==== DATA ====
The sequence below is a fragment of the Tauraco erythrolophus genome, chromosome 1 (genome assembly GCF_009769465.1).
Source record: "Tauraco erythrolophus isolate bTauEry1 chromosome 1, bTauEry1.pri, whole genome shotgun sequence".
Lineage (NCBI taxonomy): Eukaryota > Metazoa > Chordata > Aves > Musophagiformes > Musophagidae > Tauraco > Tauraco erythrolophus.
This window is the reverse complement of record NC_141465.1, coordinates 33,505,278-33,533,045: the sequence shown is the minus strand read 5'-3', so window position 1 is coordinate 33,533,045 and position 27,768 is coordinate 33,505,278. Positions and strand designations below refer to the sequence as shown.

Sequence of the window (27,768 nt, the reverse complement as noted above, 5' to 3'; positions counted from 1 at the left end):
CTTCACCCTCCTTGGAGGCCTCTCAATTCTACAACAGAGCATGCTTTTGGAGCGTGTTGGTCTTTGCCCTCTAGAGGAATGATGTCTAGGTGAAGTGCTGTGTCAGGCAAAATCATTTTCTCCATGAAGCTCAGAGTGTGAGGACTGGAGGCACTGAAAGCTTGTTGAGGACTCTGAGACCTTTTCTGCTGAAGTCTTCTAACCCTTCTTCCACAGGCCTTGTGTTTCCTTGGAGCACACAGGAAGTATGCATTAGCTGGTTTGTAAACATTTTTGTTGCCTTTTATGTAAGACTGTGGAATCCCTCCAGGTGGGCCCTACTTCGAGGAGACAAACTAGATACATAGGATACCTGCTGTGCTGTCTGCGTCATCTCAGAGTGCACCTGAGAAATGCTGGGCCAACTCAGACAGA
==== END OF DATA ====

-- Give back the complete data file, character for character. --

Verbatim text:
The sequence below is a fragment of the Tauraco erythrolophus genome, chromosome 1 (genome assembly GCF_009769465.1).
Source record: "Tauraco erythrolophus isolate bTauEry1 chromosome 1, bTauEry1.pri, whole genome shotgun sequence".
Lineage (NCBI taxonomy): Eukaryota > Metazoa > Chordata > Aves > Musophagiformes > Musophagidae > Tauraco > Tauraco erythrolophus.
This window is the reverse complement of record NC_141465.1, coordinates 33,505,278-33,533,045: the sequence shown is the minus strand read 5'-3', so window position 1 is coordinate 33,533,045 and position 27,768 is coordinate 33,505,278. Positions and strand designations below refer to the sequence as shown.

Sequence of the window (27,768 nt, the reverse complement as noted above, 5' to 3'; positions counted from 1 at the left end):
CTTCACCCTCCTTGGAGGCCTCTCAATTCTACAACAGAGCATGCTTTTGGAGCGTGTTGGTCTTTGCCCTCTAGAGGAATGATGTCTAGGTGAAGTGCTGTGTCAGGCAAAATCATTTTCTCCATGAAGCTCAGAGTGTGAGGACTGGAGGCACTGAAAGCTTGTTGAGGACTCTGAGACCTTTTCTGCTGAAGTCTTCTAACCCTTCTTCCACAGGCCTTGTGTTTCCTTGGAGCACACAGGAAGTATGCATTAGCTGGTTTGTAAACATTTTTGTTGCCTTTTATGTAAGACTGTGGAATCCCTCCAGGTGGGCCCTACTTCGAGGAGACAAACTAGATACATAGGATACCTGCTGTGCTGTCTGCGTCATCTCAGAGTGCACCTGAGAAATGCTGGGCCAACTCAGACAGA